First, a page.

I’ve had a love-hate relationship with avocado for a while last year. It started off when I began to drink avocado milkshake during my pregnancy, something my gynecologist wanted me to do to put on more weight. I got addicted to the shakes and continued to drink them regularly throughout my 2nd and 3rd trimesters.
After the baby was born, I wanted to blend a similar milkshake at home for myself, having stolen some ideas from the fruit juice stall owners whom I frequented. The first few times I bought avocados, they were too unripe and therefore too hard to spoon out of the skin. The 2nd time round, I did some research online and reminded myself to make sure that I pick one that is neither too green nor too brown. The avocados turned out too ripe and soft. My luck didn’t get any better at my third and fourth attempts. I was already on the verge of giving up.
Later on, we decided to let the little one try some fresh avocados when he reached his six-months milestone. The guy bought some fresh ones from the market and voila! They were just nice! Really ripe and soft and fresh and creamy. I wanted to have them all for myself, except, oh well, it was meant to be for the little one so…. The guy taught me that I should use my fingers to do the press test on the avocados instead of just looking at the colour of their skin. The freshly ripe ones should feel like you are pressing your thumb onto the index finger – it would compress slightly, not too much, after a bit of pressure is exerted. This method worked really well. So, for the first time, ladies and gentlemen, I could have my avocado smoothie at home. Finally.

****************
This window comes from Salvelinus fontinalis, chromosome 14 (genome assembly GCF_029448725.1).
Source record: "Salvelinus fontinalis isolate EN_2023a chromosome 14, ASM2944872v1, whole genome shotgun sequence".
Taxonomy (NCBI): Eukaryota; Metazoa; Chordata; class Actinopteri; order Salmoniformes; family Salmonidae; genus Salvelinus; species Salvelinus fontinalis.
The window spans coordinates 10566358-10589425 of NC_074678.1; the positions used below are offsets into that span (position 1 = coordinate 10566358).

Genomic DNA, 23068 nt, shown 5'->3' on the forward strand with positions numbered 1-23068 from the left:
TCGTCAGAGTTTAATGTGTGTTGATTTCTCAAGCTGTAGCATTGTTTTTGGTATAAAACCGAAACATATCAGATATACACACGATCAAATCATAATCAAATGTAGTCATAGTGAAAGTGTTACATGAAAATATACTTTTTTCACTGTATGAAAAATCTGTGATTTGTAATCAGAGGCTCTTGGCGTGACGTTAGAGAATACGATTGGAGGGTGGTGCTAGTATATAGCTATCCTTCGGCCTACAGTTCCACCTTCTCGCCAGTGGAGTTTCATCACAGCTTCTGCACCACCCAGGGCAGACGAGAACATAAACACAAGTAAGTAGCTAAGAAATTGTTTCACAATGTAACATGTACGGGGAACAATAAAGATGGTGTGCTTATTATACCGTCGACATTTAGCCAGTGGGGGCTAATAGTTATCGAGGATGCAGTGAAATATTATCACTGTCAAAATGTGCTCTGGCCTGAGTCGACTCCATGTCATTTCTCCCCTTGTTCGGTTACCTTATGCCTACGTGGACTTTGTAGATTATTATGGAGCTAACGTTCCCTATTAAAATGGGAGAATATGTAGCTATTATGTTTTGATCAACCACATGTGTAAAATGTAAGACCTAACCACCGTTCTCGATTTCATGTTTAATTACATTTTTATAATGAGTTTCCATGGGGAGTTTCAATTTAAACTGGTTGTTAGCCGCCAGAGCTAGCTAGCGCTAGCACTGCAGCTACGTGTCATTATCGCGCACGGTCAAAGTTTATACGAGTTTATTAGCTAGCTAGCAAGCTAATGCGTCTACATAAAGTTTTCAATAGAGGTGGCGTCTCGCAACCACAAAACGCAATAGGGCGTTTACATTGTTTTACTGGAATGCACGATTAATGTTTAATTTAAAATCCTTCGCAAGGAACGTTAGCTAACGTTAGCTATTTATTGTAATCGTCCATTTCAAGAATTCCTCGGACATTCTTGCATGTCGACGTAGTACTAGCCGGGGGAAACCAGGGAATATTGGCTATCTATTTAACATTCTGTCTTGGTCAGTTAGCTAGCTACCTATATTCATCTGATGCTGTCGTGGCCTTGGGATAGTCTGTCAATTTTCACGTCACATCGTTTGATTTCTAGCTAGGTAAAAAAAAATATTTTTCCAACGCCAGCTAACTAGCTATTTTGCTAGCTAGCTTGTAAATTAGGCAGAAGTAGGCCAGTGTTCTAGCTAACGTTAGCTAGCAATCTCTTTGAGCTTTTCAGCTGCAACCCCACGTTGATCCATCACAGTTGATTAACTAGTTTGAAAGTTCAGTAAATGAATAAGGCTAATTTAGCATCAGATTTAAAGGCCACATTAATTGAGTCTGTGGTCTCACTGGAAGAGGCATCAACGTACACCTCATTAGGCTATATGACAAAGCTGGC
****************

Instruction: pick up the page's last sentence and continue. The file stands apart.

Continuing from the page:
You should expect more avocado recipes in my blog in time to come. Soon.
- Ripe avocado: 2
- Milk: 200ml (1 cup)
- Lime juice: 2 small limes
- Gula melaka (cane sugar): 2 tbsp, melted with 2 tbsp water (or substitute with 2 tbsp honey)
- Ice: 1 cup
- Blend avocado, milk, lime juice, gula melaka and ice together in a blender till smooth.
- Serve chilled.
- Using gula melaka gives the drink a very deep, fragrant taste that cannot be achieved with either sugar or honey. Nevertheless, if it’s too troublesome to melt gula melaka, or if it’s inaccessible, then using honey would do just as well.